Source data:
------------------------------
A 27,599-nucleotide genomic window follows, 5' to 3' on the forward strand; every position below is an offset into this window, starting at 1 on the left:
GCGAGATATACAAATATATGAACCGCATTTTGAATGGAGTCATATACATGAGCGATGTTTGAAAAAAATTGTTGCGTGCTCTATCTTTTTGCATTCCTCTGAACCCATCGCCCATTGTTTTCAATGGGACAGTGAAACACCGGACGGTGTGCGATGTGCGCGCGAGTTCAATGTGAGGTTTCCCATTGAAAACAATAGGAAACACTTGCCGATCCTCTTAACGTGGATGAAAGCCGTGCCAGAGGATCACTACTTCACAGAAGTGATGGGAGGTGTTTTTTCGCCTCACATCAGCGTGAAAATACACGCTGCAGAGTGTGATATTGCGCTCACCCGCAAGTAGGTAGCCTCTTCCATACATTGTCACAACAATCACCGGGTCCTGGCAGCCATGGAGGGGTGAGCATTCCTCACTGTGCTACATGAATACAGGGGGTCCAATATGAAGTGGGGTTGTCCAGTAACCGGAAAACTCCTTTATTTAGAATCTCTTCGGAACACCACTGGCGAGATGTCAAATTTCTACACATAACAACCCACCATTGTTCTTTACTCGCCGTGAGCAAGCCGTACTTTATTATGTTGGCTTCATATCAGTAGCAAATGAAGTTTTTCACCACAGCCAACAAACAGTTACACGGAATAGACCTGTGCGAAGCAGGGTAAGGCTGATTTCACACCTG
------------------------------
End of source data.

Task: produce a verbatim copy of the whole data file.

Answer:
A 27,599-nucleotide genomic window follows, 5' to 3' on the forward strand; every position below is an offset into this window, starting at 1 on the left:
GCGAGATATACAAATATATGAACCGCATTTTGAATGGAGTCATATACATGAGCGATGTTTGAAAAAAATTGTTGCGTGCTCTATCTTTTTGCATTCCTCTGAACCCATCGCCCATTGTTTTCAATGGGACAGTGAAACACCGGACGGTGTGCGATGTGCGCGCGAGTTCAATGTGAGGTTTCCCATTGAAAACAATAGGAAACACTTGCCGATCCTCTTAACGTGGATGAAAGCCGTGCCAGAGGATCACTACTTCACAGAAGTGATGGGAGGTGTTTTTTCGCCTCACATCAGCGTGAAAATACACGCTGCAGAGTGTGATATTGCGCTCACCCGCAAGTAGGTAGCCTCTTCCATACATTGTCACAACAATCACCGGGTCCTGGCAGCCATGGAGGGGTGAGCATTCCTCACTGTGCTACATGAATACAGGGGGTCCAATATGAAGTGGGGTTGTCCAGTAACCGGAAAACTCCTTTATTTAGAATCTCTTCGGAACACCACTGGCGAGATGTCAAATTTCTACACATAACAACCCACCATTGTTCTTTACTCGCCGTGAGCAAGCCGTACTTTATTATGTTGGCTTCATATCAGTAGCAAATGAAGTTTTTCACCACAGCCAACAAACAGTTACACGGAATAGACCTGTGCGAAGCAGGGTAAGGCTGATTTCACACCTG